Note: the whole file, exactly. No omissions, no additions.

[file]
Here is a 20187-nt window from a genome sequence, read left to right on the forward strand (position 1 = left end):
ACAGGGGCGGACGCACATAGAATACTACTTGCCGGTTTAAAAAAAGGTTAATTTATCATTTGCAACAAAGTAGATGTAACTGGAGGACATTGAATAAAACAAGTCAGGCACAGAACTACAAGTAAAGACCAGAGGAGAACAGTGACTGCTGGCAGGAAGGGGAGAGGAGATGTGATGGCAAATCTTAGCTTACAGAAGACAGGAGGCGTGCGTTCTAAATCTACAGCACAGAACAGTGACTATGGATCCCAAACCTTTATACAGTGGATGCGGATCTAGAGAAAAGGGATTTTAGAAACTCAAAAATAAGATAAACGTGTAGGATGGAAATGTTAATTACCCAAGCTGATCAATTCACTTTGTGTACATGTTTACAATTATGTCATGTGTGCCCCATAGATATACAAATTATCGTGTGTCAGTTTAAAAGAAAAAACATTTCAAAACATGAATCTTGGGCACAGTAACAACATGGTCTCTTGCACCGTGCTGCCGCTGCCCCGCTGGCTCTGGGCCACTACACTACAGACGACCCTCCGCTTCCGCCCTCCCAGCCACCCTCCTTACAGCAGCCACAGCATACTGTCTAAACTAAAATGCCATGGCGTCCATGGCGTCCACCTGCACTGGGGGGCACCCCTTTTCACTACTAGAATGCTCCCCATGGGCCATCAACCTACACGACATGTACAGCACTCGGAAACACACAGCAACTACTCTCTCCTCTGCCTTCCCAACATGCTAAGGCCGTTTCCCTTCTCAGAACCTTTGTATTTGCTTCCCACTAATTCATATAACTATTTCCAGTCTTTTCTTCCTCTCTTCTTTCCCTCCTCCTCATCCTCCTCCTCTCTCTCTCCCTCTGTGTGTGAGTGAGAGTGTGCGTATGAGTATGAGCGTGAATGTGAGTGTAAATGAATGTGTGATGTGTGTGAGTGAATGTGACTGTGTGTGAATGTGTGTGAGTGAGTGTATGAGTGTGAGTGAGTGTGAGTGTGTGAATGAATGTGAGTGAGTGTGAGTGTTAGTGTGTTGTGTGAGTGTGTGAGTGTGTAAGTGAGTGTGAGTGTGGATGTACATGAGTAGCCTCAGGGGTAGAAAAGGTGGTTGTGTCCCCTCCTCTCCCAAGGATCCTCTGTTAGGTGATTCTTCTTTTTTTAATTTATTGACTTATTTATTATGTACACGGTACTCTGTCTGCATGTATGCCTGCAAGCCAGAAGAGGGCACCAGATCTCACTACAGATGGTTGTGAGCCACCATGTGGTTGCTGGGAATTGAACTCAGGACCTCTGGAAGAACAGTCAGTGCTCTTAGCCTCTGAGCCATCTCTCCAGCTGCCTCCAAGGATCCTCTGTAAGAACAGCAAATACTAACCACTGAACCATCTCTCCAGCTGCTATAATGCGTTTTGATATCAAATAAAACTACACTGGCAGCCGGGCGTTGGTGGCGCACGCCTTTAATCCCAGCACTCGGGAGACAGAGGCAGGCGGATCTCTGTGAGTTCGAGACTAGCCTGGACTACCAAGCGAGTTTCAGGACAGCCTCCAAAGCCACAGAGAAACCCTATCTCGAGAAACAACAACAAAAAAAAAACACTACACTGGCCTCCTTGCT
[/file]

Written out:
Here is a 20187-nt window from a genome sequence, read left to right on the forward strand (position 1 = left end):
ACAGGGGCGGACGCACATAGAATACTACTTGCCGGTTTAAAAAAAGGTTAATTTATCATTTGCAACAAAGTAGATGTAACTGGAGGACATTGAATAAAACAAGTCAGGCACAGAACTACAAGTAAAGACCAGAGGAGAACAGTGACTGCTGGCAGGAAGGGGAGAGGAGATGTGATGGCAAATCTTAGCTTACAGAAGACAGGAGGCGTGCGTTCTAAATCTACAGCACAGAACAGTGACTATGGATCCCAAACCTTTATACAGTGGATGCGGATCTAGAGAAAAGGGATTTTAGAAACTCAAAAATAAGATAAACGTGTAGGATGGAAATGTTAATTACCCAAGCTGATCAATTCACTTTGTGTACATGTTTACAATTATGTCATGTGTGCCCCATAGATATACAAATTATCGTGTGTCAGTTTAAAAGAAAAAACATTTCAAAACATGAATCTTGGGCACAGTAACAACATGGTCTCTTGCACCGTGCTGCCGCTGCCCCGCTGGCTCTGGGCCACTACACTACAGACGACCCTCCGCTTCCGCCCTCCCAGCCACCCTCCTTACAGCAGCCACAGCATACTGTCTAAACTAAAATGCCATGGCGTCCATGGCGTCCACCTGCACTGGGGGGCACCCCTTTTCACTACTAGAATGCTCCCCATGGGCCATCAACCTACACGACATGTACAGCACTCGGAAACACACAGCAACTACTCTCTCCTCTGCCTTCCCAACATGCTAAGGCCGTTTCCCTTCTCAGAACCTTTGTATTTGCTTCCCACTAATTCATATAACTATTTCCAGTCTTTTCTTCCTCTCTTCTTTCCCTCCTCCTCATCCTCCTCCTCTCTCTCTCCCTCTGTGTGTGAGTGAGAGTGTGCGTATGAGTATGAGCGTGAATGTGAGTGTAAATGAATGTGTGATGTGTGTGAGTGAATGTGACTGTGTGTGAATGTGTGTGAGTGAGTGTATGAGTGTGAGTGAGTGTGAGTGTGTGAATGAATGTGAGTGAGTGTGAGTGTTAGTGTGTTGTGTGAGTGTGTGAGTGTGTAAGTGAGTGTGAGTGTGGATGTACATGAGTAGCCTCAGGGGTAGAAAAGGTGGTTGTGTCCCCTCCTCTCCCAAGGATCCTCTGTTAGGTGATTCTTCTTTTTTTAATTTATTGACTTATTTATTATGTACACGGTACTCTGTCTGCATGTATGCCTGCAAGCCAGAAGAGGGCACCAGATCTCACTACAGATGGTTGTGAGCCACCATGTGGTTGCTGGGAATTGAACTCAGGACCTCTGGAAGAACAGTCAGTGCTCTTAGCCTCTGAGCCATCTCTCCAGCTGCCTCCAAGGATCCTCTGTAAGAACAGCAAATACTAACCACTGAACCATCTCTCCAGCTGCTATAATGCGTTTTGATATCAAATAAAACTACACTGGCAGCCGGGCGTTGGTGGCGCACGCCTTTAATCCCAGCACTCGGGAGACAGAGGCAGGCGGATCTCTGTGAGTTCGAGACTAGCCTGGACTACCAAGCGAGTTTCAGGACAGCCTCCAAAGCCACAGAGAAACCCTATCTCGAGAAACAACAACAAAAAAAAAACACTACACTGGCCTCCTTGCT